Short-term sale and leaseback transactions have evolved into an enormously valuable fleet transition, management tool, and residual risk mitigation tool for airlines. Never before have short-term sale and leasebacks been more prevalent and more crucial to the success of many of the world’s airlines. Many airlines had previously planned on retiring specific narrow-body aircraft from their fleets beginning in 2019 and continuing well into the next decade. Some airlines had been counting on the cash generated by the sale of such assets to acquire their future fleets. However, as a result of the uncertainty of the availability of replacement aircraft, airlines have had to solve short-term capacity and balance sheet issues. For example, many airlines have recently been looking to exit older generation aircraft and transition into newer aircraft and have had to delay those plans unexpectedly. As a result, this delay has disrupted every facet of these airline’s operations. On the other hand, the recent onslaught of short-term sale and leasebacks has provided a much-needed boost to their balance sheets, while still affording these airlines the flexibility they need from a fleet management perspective as they eventually transition into newer aircraft.

A short-term sale and leaseback transaction can offer airlines tremendous advantages:

  • The ability to generate cash now and maximize value in a robust market.
  • A broader base of potential buyers to work with, as most of the equity capital raised by lessors in the space is dedicated to acquisitions of assets subject to leases.
  • Capitalizing on a seller’s market and the certainty that comes with a sale now, versus an unknown result in the future.
  • The attributed value of the lease income stream provides greater value than off-lease “naked” aircraft.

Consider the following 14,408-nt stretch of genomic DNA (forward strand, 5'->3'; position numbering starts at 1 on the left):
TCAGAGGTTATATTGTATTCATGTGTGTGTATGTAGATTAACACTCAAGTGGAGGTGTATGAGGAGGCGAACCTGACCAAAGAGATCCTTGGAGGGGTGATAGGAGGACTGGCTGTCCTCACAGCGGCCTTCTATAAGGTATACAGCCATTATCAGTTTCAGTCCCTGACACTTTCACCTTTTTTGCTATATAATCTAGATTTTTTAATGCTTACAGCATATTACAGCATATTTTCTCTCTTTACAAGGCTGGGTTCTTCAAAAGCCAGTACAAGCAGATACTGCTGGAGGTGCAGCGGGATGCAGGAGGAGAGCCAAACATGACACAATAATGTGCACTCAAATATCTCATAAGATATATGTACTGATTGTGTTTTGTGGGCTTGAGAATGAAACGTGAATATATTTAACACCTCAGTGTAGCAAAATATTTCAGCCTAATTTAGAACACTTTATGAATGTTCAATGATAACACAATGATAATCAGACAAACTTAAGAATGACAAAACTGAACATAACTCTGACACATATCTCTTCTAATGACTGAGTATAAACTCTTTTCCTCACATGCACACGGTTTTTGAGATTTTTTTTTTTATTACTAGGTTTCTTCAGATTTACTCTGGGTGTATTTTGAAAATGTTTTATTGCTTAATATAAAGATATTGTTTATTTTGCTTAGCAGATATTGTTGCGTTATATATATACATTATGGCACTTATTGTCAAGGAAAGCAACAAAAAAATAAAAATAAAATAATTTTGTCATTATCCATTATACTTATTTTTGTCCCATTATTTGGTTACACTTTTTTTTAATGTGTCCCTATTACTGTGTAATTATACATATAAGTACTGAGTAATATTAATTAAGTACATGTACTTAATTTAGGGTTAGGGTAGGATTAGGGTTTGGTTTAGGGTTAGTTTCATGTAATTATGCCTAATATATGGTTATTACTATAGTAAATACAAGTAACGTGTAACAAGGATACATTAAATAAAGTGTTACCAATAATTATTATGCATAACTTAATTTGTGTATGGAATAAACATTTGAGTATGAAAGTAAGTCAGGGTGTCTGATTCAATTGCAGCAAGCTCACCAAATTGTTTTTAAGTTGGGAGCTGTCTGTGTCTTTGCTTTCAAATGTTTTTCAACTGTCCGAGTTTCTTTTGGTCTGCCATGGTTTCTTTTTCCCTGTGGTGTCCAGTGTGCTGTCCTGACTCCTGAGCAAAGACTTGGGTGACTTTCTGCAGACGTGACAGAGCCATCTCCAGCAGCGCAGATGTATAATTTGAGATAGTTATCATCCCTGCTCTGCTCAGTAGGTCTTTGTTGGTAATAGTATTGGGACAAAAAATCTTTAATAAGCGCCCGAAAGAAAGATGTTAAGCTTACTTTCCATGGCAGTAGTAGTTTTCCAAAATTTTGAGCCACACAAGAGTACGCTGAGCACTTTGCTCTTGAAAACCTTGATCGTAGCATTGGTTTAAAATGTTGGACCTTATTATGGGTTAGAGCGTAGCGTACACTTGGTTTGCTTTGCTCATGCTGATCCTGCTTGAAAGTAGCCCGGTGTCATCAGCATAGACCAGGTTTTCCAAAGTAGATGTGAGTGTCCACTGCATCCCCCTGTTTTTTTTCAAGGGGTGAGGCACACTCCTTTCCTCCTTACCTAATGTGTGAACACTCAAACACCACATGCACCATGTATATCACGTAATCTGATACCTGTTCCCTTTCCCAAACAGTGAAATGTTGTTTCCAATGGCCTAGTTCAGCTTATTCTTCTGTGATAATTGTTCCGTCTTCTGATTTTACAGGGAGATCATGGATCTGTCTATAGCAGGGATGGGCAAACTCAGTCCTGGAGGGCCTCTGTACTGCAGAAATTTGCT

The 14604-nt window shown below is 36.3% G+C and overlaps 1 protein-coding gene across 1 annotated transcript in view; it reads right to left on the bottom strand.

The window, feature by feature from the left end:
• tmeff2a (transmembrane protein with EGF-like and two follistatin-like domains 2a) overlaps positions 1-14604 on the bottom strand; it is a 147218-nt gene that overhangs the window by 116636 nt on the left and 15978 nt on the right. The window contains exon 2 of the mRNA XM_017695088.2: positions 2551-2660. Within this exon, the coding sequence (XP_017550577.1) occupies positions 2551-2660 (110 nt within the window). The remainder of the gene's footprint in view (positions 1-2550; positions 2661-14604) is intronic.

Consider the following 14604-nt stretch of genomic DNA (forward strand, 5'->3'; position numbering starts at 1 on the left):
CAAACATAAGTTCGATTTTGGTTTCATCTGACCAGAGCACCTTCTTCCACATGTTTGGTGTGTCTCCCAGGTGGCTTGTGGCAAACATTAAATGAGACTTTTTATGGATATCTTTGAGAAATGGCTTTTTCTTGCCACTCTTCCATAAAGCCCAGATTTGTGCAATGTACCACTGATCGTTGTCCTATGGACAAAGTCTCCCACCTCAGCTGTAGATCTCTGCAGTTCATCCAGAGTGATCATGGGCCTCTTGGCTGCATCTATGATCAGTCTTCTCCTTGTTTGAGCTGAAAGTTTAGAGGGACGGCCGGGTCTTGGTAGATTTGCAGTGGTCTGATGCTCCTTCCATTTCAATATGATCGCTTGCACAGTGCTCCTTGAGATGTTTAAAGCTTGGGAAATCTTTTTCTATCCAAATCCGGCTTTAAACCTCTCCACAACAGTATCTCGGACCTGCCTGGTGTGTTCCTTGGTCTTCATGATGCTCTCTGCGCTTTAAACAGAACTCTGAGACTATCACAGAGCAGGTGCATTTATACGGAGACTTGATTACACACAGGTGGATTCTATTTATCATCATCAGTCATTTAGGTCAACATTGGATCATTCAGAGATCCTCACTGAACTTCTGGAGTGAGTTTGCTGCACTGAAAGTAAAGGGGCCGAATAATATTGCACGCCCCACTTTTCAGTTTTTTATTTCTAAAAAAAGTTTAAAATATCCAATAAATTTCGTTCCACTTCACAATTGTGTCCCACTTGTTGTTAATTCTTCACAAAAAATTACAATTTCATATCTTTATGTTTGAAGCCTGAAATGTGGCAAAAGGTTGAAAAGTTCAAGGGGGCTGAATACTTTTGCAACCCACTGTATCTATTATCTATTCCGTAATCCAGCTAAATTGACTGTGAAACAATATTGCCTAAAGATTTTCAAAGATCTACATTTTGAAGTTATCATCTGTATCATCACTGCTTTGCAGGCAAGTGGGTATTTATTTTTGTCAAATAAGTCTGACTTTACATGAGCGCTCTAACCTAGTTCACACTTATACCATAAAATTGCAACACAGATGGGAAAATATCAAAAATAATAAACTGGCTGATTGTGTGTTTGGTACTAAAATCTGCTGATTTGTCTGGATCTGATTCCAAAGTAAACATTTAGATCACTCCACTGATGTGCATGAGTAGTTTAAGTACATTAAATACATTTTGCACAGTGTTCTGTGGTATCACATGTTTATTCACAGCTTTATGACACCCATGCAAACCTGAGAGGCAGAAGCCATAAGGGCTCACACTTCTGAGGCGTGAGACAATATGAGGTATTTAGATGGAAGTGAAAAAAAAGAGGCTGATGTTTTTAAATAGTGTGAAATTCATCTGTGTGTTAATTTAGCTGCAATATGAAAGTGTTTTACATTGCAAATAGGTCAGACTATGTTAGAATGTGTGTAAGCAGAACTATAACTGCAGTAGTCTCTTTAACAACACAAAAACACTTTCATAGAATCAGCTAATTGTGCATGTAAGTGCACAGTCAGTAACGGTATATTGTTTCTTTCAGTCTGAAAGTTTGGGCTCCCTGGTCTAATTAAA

• Airlines can run a sales process and select one or two buyers to purchase an entire mini fleet of aircraft, making the transition process much more efficient from a commercial, legal, and technical standpoint – the airline does not have to transact with several different counterparties.
  • The residual risk of owning an aircraft gets passed onto the buyer/lessor.

Any airline entering into a short-term sale and leaseback transaction must incorporate sufficient lease extensions into the contract. This is a must, especially in times like these, where there is a great deal of uncertainty surrounding the near-term future of narrow-body availability. Increasing capacity demand can also be solved through these lease extensions, as airlines who experience unpredicted growth, can utilize short-term lease extensions to fill the gap, while newer replacement aircraft are procured.

For cash strapped airlines, with clear visibility on retirement dates for certain aircraft within their fleet, entering into short-term sale and leaseback transactions unlock equity trapped in these aircraft, providing access to often much-needed capital. GA Telesis is well-positioned to work with its airline customers on their short-term sale and leaseback needs. The company specializes in transitioning aircraft from one airline customer to another and optimizing the value of mid-life and end of life aircraft. The GA Telesis Ecosystem includes a global customer reach and unique product offerings that put it in a position to offer creative solutions to its airline customers. This, of course, translates to the competitive pricing of short-term sale and leaseback transactions, as GA Telesis truly appreciates the value of the assets.